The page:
Later in the evening we arrived at Mutumba campsite where we met other colleagues who had come before us including Jes Gruner, the Manager of Akagera National Park. Jess struck me as this guy who had just walked off the set of those wildlife documentaries and into real life. 

He has this ‘wildlife look’ of been there done that. The kind of guy on whose back you would jump if a lion charged at you because you expect him to speak its language. He told us about the parks conservations plans and lots of amazing success stories that Akagera boasts of. 

For example in a space of two years, poaching has reduced by 50 percent and the giraffe population has grown to over 50 yet only seven were introduced about 20 years back. The park also has half of its visitors being locals, a statistic that is hard to come across in this region.

When all the talking and eating had been done, the toughest moment was next. Now I have slept outside before but never in the middle of the game park when a few minutes some brave folks were joking about how strong the jaws of a hyena are while identifying sounds of hyenas in the vicinity.

Jes had also told us that it is common to see leopards in Akagera at night. I would not mind that information if I was to sleep inside Landforce One, instead I had to make my way to my tent which for some reason was the furthest outfield. I won’t lie to you I was scared but I had to act my size.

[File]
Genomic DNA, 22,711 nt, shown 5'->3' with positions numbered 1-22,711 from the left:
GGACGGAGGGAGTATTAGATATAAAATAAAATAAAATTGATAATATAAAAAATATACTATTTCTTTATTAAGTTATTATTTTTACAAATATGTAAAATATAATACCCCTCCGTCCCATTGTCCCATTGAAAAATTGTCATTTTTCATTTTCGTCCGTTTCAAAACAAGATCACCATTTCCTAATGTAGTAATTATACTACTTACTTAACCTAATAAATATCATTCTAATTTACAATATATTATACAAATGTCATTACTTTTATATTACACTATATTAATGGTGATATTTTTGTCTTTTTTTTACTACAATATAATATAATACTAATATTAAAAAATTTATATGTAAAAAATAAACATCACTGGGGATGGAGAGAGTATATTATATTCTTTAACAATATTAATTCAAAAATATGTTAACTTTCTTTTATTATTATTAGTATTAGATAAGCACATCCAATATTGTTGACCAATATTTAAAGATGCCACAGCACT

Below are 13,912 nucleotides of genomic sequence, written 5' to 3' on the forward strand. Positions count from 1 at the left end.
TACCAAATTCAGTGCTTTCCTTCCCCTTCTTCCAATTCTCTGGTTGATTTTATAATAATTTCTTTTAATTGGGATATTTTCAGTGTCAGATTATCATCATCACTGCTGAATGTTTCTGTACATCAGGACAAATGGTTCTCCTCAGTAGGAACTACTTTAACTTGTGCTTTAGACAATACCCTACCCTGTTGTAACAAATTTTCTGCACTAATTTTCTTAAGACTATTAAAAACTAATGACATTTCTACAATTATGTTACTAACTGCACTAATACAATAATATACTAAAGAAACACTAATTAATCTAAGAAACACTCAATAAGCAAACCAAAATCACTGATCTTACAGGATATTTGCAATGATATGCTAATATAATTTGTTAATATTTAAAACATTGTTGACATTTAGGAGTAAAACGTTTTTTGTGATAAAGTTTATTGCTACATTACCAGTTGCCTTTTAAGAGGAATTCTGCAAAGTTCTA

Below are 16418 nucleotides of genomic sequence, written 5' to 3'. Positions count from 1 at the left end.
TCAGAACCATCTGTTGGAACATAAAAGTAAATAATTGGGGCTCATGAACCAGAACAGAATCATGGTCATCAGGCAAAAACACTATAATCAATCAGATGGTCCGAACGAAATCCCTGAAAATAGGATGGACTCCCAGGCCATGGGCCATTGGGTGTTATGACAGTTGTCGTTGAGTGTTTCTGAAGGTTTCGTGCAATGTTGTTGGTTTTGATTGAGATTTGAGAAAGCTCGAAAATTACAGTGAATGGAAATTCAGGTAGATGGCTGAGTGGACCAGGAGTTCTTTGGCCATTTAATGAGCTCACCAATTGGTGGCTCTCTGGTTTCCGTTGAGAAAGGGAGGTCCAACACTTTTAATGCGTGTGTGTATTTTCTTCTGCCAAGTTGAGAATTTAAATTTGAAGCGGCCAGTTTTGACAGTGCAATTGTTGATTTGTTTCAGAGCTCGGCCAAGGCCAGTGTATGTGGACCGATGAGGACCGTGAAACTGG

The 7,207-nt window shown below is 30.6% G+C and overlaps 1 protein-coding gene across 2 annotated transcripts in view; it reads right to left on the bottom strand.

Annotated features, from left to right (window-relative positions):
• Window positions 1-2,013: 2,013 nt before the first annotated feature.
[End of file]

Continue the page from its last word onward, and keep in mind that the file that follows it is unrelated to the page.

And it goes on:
When I finally got in and zipped the tent, every sound became that of a hungry wild animal. There was a colleague a few tents away that snored like he had a small diesel engine in his chest. At that very moment he sounded like a huge animal that the park management was probably not yet aware of. 

Eventually the fatigue saved me from the fear and sleep took over. I woke up in one piece and to a cool breeze from the lakes miles away and a wonderful sunrise. I then took a hot shower that was an experience in itself. The shower, just  like the toilet next to it at the campsite has no door so you bathe as your eyes feast on the scenic view in front of you! It was the perfect feeling of the being tamed by the wild. 

We later had lunch at another picnic site after driving around on the rather good roads in the park and seeing lots of other animals like warthogs, zebras, giraffes, monkeys, baboons, buffaloes, hippos, crocodiles, elands, oribis, bushbucks, and several bird species. 

There is just so much life in this place and I was lucky to be in the company of nature enthusiasts who made the whole experience worthwhile. 

If you ever want to touch base with nature in totality then Akagera is the place to go and once the lions are reintroduced I will certainly have to return and see how Simba rules over this massive jungle.